As with any new initiative there is always criticism. As stated by Megan Foley in the article (2015), “Should College Be Free in America”, “Reforming the entire American education system in one move is a logistical nightmare, and politically, it is a pipe dream. Given how complicated a complete overhaul of the entire system would be, most politicians suggest piecemeal reforms. When the government looks to improving primary and secondary schooling, it usually looks to improving standards. George W. Bush implemented No Child Left Behind; Barack Obama’s administration supported the Common Core State Standards Initiative. Increasingly, higher education has seen more radical solution to lower the cost, not for the government, but for American families.”

(Bernie Sanders, 2015)


politifact-photos-sanders_meme_2“Both Obama and Bernie Sanders, Democratic presidential nominee and Independent Senator from Vermont, have proposed to make college free…The idea that America should have the best-educated citizens in the world may not be radical, and Germany made its universities tuition free this year, but arguments against such a proposal are compelling. Not only is free college extremely expensive, but we can highlight five more subtle problems with the concept of free tuition”  (Foley, 2015)

(Pell Institute, 2013)


Postive reinforcement with the incentive for free college for High School graduates with good grades is a behavioristic strategy. These students already have proven track records and would be good candidates for continued success especially since they must keep a 2.5 (America College Promise and Chicago) to 2.5-2.2 (Harper) to 2.0 (Tennessee) grade point averages. But as to who will actually benefit is questionable. Many low income students already get great discounts for education. Also, this discount covers costs after all other scholarships and grants are issued. Furthermore there is a variance amongst the various suggested and actual implementations. the gradepoint averages vary. Also, the America’s College Promise does not stipulate only high school graduates as in Illinois and Tennessee. Another point is that how many students that qualify and succeed would have done so anyway without the free education questioning even the need for the incentive. So, once the actual target market and requirements are established as a nationwide standard with data from the implementation with actual students in the program, then a new comprehensive analysis can be done.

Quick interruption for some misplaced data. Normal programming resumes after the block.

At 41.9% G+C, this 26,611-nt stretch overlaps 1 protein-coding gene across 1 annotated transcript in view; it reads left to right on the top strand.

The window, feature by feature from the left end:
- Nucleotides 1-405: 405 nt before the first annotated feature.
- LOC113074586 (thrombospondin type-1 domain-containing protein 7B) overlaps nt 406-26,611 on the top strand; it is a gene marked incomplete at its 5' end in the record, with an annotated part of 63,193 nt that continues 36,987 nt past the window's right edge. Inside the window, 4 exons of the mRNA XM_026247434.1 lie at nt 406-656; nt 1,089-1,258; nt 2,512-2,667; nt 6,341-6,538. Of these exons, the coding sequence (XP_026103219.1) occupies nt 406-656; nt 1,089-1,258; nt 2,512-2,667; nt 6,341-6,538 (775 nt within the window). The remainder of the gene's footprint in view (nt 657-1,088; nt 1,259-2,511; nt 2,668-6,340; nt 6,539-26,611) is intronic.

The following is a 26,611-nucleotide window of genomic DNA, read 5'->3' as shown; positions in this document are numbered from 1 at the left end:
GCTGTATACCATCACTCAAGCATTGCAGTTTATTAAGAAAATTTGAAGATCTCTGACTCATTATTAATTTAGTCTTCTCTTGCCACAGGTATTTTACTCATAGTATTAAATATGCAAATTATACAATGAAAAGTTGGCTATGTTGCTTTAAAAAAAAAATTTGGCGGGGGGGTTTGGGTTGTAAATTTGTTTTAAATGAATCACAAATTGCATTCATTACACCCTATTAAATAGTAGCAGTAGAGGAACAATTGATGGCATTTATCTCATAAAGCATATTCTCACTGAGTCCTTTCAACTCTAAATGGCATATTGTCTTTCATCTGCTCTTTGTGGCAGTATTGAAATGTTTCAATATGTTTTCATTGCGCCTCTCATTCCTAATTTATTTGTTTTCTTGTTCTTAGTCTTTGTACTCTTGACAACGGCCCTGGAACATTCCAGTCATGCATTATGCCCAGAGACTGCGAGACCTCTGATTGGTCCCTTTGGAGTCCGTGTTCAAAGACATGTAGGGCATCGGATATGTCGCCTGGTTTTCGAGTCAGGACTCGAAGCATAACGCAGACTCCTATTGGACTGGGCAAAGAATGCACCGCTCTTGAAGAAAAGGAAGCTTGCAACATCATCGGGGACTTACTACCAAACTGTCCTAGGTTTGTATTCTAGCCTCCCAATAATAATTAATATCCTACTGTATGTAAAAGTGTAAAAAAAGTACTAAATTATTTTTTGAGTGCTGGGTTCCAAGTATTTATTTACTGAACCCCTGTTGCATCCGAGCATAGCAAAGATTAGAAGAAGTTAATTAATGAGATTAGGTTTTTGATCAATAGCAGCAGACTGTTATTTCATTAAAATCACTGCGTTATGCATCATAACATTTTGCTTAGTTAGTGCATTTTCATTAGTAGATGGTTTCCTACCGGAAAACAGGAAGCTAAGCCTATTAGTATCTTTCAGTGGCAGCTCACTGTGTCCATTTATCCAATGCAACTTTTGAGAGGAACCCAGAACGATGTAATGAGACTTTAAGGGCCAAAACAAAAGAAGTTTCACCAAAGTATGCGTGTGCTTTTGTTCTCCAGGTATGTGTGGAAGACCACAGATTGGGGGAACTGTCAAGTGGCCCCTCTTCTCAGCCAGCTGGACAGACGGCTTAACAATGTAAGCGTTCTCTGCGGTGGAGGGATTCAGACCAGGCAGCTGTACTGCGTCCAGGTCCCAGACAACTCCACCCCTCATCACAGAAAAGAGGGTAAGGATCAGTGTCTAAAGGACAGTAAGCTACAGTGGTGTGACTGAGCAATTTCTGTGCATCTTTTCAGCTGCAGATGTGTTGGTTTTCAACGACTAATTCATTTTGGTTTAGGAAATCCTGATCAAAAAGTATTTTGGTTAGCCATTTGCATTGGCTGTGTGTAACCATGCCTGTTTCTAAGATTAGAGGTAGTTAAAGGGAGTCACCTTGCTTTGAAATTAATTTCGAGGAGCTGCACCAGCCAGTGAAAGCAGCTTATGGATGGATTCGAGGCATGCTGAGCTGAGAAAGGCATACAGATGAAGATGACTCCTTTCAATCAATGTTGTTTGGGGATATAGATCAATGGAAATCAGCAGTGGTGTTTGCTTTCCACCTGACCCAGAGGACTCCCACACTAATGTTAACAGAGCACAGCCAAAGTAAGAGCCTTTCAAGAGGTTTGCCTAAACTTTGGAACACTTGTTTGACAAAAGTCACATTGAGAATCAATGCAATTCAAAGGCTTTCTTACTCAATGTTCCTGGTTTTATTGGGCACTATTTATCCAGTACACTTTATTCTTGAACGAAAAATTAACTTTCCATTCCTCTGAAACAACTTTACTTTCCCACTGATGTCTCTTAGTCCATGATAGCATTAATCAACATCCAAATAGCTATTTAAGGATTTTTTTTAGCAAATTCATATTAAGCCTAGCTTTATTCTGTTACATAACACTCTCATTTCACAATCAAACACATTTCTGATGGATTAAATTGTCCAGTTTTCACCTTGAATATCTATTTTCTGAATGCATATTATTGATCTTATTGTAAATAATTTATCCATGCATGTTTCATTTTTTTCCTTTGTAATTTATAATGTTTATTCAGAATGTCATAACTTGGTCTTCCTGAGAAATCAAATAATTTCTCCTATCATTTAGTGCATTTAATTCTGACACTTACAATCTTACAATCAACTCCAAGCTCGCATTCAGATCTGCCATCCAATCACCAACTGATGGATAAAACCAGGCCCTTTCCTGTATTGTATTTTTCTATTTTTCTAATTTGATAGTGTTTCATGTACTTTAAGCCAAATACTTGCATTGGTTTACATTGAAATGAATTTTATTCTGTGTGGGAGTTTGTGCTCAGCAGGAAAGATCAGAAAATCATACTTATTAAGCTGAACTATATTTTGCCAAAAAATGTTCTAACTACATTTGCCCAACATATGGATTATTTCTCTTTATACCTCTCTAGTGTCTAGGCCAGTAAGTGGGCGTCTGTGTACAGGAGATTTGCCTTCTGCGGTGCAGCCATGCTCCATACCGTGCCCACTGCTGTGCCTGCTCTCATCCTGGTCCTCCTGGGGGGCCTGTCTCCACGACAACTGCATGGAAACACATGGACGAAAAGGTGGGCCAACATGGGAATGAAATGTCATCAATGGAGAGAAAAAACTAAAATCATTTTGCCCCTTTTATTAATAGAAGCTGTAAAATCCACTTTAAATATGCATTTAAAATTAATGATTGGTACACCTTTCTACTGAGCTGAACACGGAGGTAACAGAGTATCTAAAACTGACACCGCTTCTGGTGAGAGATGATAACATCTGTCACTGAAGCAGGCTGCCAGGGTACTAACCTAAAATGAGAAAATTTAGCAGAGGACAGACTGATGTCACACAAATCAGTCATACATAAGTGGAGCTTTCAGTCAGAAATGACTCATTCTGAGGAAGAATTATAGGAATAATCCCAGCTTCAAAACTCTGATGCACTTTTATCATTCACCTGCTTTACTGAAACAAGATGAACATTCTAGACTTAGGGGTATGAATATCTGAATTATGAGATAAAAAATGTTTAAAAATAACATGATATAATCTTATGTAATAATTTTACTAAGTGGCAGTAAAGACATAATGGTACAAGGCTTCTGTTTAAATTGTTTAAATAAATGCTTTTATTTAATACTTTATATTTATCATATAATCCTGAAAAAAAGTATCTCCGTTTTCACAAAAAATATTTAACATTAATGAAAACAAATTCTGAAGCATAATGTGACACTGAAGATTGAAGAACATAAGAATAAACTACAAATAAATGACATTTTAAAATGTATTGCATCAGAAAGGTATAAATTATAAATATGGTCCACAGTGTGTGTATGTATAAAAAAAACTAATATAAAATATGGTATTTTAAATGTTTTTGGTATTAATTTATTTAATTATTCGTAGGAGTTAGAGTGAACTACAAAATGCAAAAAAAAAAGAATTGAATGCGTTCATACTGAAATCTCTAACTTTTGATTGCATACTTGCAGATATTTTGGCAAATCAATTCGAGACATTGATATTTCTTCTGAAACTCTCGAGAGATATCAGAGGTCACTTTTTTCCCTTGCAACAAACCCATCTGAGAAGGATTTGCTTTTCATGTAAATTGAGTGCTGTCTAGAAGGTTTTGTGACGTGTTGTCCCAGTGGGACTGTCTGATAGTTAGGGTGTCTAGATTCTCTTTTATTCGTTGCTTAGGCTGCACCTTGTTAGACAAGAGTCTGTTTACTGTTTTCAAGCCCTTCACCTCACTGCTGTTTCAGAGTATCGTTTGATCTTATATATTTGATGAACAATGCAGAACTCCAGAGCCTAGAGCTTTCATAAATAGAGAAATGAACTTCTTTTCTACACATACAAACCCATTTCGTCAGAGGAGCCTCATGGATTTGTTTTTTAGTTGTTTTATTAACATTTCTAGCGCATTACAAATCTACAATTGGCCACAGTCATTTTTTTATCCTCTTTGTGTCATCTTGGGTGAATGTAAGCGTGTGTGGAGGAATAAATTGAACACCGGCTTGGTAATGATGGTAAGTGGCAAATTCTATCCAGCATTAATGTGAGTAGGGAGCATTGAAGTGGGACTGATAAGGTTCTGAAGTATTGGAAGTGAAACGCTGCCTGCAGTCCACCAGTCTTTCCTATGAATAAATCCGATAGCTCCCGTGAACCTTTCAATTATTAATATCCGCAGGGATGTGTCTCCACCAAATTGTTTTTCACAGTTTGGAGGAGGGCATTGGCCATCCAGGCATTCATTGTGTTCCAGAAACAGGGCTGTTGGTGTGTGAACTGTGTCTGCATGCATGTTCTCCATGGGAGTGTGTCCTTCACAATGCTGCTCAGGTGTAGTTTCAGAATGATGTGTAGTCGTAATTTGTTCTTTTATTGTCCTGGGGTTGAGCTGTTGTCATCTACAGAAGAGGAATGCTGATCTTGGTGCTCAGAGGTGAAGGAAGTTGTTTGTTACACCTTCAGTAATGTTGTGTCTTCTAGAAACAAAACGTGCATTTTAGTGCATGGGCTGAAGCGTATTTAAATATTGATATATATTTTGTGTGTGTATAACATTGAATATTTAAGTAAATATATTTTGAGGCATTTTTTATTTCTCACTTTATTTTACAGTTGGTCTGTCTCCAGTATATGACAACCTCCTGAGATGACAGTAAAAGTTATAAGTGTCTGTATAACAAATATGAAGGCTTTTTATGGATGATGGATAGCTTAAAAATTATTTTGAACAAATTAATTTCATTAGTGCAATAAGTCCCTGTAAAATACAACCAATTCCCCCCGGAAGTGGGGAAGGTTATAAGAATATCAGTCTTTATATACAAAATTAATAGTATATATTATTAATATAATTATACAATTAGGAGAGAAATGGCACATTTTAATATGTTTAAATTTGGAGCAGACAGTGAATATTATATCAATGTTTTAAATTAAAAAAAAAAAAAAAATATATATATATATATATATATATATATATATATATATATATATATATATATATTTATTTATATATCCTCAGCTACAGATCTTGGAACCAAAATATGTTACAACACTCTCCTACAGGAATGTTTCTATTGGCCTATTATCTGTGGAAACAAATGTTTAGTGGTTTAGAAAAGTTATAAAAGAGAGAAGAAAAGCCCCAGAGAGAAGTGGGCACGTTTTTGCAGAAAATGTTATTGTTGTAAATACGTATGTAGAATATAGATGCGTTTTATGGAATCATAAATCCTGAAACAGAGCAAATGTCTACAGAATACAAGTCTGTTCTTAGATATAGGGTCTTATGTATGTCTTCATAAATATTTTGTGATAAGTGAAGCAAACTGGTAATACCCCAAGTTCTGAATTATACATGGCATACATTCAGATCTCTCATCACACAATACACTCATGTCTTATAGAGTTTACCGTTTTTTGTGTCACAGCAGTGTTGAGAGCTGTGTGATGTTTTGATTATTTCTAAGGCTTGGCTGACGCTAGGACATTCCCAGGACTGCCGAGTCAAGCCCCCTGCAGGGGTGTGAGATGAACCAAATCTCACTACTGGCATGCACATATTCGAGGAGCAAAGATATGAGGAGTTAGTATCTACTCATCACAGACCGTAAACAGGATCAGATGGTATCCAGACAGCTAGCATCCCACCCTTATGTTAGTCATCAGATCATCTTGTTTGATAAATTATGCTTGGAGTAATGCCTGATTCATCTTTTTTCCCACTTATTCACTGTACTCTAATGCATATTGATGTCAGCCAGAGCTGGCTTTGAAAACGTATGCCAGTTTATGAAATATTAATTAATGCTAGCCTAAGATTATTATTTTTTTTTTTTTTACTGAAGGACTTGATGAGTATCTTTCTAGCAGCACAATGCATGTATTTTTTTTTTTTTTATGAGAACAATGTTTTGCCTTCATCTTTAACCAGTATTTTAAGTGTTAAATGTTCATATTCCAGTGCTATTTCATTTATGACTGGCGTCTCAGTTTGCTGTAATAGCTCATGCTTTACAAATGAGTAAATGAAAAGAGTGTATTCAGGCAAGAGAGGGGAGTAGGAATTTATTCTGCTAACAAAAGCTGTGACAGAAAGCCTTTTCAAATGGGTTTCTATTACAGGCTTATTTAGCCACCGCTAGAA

Critical Reflections: Educate to Innovate

In regards to STEM, so far, the initiatives are all good ones and their practices are making a major impact on the American educational system. They are heavily made possible through grants. As with grants and schools, there are always possibilities for political restructuring, misappropriation or discriminatory distinction, though research has not been done to support any if this at this time. Best left to the administrators, politicians and watch dog committees.

“Together, these programs will identify and implement effective approaches for improving STEM teaching and learning; facilitate the dissemination and adoption of effective STEM instructional practices nationwide; and promote STEM education experiences that prioritize hands-on learning to increase student engagement, interest, and achievement in the STEM fields.”  (Office of Education, 2015)

The demand for educated and skilled workers in STEM is depicted in the graph posted by the Office Education. The projected increase from 2010 to 2020 is 48%.

(U.S. Department of Education, 2015)


However, according to, Fareed Zakaria (2015), in the Washington Post article, titled, Why America’s obsession with STEM education is dangerous.